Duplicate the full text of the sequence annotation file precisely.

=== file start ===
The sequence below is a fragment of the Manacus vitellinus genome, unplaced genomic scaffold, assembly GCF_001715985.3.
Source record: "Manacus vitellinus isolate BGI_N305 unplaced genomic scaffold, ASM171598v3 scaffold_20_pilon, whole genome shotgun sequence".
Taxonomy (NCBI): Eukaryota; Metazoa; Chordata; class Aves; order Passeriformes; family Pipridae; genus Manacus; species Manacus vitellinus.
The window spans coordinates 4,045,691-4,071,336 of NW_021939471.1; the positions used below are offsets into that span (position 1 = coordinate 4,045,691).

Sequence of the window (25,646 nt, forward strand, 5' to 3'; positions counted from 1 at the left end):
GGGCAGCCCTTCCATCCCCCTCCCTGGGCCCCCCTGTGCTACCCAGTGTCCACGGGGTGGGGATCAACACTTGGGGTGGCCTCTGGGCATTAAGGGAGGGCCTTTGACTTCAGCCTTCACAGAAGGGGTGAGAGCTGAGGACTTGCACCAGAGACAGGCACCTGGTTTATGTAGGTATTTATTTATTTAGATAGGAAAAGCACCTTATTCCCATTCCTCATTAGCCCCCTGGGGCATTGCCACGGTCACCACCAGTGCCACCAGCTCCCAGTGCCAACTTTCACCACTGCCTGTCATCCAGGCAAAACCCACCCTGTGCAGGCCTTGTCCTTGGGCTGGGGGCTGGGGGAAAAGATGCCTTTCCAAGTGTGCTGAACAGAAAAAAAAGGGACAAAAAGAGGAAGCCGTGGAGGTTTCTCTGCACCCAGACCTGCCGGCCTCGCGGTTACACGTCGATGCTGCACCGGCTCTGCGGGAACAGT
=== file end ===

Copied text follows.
The sequence below is a fragment of the Manacus vitellinus genome, unplaced genomic scaffold, assembly GCF_001715985.3.
Source record: "Manacus vitellinus isolate BGI_N305 unplaced genomic scaffold, ASM171598v3 scaffold_20_pilon, whole genome shotgun sequence".
Taxonomy (NCBI): Eukaryota; Metazoa; Chordata; class Aves; order Passeriformes; family Pipridae; genus Manacus; species Manacus vitellinus.
The window spans coordinates 4,045,691-4,071,336 of NW_021939471.1; the positions used below are offsets into that span (position 1 = coordinate 4,045,691).

Sequence of the window (25,646 nt, forward strand, 5' to 3'; positions counted from 1 at the left end):
GGGCAGCCCTTCCATCCCCCTCCCTGGGCCCCCCTGTGCTACCCAGTGTCCACGGGGTGGGGATCAACACTTGGGGTGGCCTCTGGGCATTAAGGGAGGGCCTTTGACTTCAGCCTTCACAGAAGGGGTGAGAGCTGAGGACTTGCACCAGAGACAGGCACCTGGTTTATGTAGGTATTTATTTATTTAGATAGGAAAAGCACCTTATTCCCATTCCTCATTAGCCCCCTGGGGCATTGCCACGGTCACCACCAGTGCCACCAGCTCCCAGTGCCAACTTTCACCACTGCCTGTCATCCAGGCAAAACCCACCCTGTGCAGGCCTTGTCCTTGGGCTGGGGGCTGGGGGAAAAGATGCCTTTCCAAGTGTGCTGAACAGAAAAAAAAGGGACAAAAAGAGGAAGCCGTGGAGGTTTCTCTGCACCCAGACCTGCCGGCCTCGCGGTTACACGTCGATGCTGCACCGGCTCTGCGGGAACAGT